by Anjie Cho


Benefits of Low and Zero VOC Paint

VOCs (Volatile Organic Compound) are chemicals added to paint for a variety of reasons including color enhancement, increased adhesiveness and increased ease of spreading. Despite these conveniences, VOCs are extremely dangerous to humans, and the use of them in many paints results in indoor air being anywhere from 3-5 times more polluted and harmful than outdoor air.

What can you do to prevent this? Buy low- and zero-VOC paints, which are now available from almost every brand. Though the main, and obvious perk to using low-VOC paint is reducing the toxicity of your breathing air, benefits do go a bit deeper.

Lower Toxicity

According to the EPA (Environmental Protection Agency), VOCs are some of the environment's arch enemies and a huge risk to humans as well. One of the easiest ways to reduce this risk, both for our environment and our bodies, is to use paints with lower or no VOCs.

VOCs are even more toxic to those with high vulnerability to smells and chemicals as well as allergies. Using lower VOC paints reduces the uncomfortable side effects for this group of people as well.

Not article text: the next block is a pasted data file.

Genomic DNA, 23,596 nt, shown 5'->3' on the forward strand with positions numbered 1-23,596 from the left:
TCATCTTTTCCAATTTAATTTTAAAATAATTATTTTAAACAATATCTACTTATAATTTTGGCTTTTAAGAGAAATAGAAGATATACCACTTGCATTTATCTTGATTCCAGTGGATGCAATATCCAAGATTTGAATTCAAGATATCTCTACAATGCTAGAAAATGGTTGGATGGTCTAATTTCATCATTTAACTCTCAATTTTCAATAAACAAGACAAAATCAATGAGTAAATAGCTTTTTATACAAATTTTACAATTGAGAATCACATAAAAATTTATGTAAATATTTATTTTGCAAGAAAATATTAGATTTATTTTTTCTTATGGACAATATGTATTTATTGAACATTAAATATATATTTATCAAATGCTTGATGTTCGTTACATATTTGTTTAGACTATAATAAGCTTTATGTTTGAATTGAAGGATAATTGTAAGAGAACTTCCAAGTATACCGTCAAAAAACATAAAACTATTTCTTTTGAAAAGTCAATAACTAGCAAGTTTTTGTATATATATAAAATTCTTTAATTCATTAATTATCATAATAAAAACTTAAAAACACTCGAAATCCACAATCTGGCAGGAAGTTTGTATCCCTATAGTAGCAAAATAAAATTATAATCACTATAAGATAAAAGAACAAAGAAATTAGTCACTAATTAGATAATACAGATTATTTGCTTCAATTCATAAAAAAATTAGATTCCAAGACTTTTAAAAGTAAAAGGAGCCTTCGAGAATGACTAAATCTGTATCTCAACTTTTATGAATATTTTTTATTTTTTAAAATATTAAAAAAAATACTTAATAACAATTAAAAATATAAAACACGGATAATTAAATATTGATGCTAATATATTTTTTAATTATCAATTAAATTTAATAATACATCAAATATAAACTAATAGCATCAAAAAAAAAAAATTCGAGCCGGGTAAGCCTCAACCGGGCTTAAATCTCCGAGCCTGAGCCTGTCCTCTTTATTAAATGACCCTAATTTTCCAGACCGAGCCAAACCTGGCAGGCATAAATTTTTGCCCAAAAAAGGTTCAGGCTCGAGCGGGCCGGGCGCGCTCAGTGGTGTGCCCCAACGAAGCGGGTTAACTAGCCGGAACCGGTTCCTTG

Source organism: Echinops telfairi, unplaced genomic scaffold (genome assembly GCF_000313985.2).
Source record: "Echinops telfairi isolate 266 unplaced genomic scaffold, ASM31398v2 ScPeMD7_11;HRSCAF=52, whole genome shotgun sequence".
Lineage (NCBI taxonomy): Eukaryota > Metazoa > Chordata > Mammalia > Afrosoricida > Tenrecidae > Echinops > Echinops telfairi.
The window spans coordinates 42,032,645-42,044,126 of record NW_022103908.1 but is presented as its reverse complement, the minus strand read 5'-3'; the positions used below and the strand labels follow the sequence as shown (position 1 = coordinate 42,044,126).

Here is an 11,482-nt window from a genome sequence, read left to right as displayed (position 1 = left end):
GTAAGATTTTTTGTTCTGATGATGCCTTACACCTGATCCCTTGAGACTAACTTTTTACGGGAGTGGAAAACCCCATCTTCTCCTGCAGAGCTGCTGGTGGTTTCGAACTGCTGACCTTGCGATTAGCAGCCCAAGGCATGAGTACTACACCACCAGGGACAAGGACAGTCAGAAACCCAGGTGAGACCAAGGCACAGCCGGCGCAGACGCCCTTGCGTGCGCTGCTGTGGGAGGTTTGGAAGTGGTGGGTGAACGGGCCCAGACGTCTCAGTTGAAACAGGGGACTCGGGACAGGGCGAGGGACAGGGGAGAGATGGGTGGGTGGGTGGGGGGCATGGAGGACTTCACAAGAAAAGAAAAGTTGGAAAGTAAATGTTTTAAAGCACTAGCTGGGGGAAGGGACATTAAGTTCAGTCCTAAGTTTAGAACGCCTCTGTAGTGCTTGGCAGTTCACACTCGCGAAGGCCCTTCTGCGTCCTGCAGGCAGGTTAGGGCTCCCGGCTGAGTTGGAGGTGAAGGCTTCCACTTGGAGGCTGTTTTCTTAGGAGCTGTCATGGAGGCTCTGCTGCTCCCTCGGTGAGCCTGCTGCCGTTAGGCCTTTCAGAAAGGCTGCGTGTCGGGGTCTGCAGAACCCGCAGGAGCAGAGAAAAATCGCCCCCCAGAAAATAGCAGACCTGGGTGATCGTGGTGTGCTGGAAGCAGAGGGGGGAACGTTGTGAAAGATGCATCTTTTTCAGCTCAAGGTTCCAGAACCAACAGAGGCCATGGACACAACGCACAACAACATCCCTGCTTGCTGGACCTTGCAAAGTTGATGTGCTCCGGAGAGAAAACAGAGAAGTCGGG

High exposure to paints with excessive VOCs can result in a wide variety of complaints, from watery eyes to respiratory infections, and in some cases, even cancer. Using paints with a lower level of VOCs can directly reduce these health risks.

No Smell!

Low VOC, No VOC paint contains zero or a minimum amount of compounds, which basically makes the paint almost unscented when wet, and leaves it with no smell at all as soon as it is dried.

Better for the Environment

The toxins emitted from regular, high VOC paints end up in the atmosphere and ultimately the ozone, adding to an already colossal problem of greenhouse gases. Using paint with reduced VOCs significantly decreases the amount of toxins that are released into our ozone. In addition, these paints reduce toxicity in landfills and water, as excess, discarded paint is nowhere near as toxic.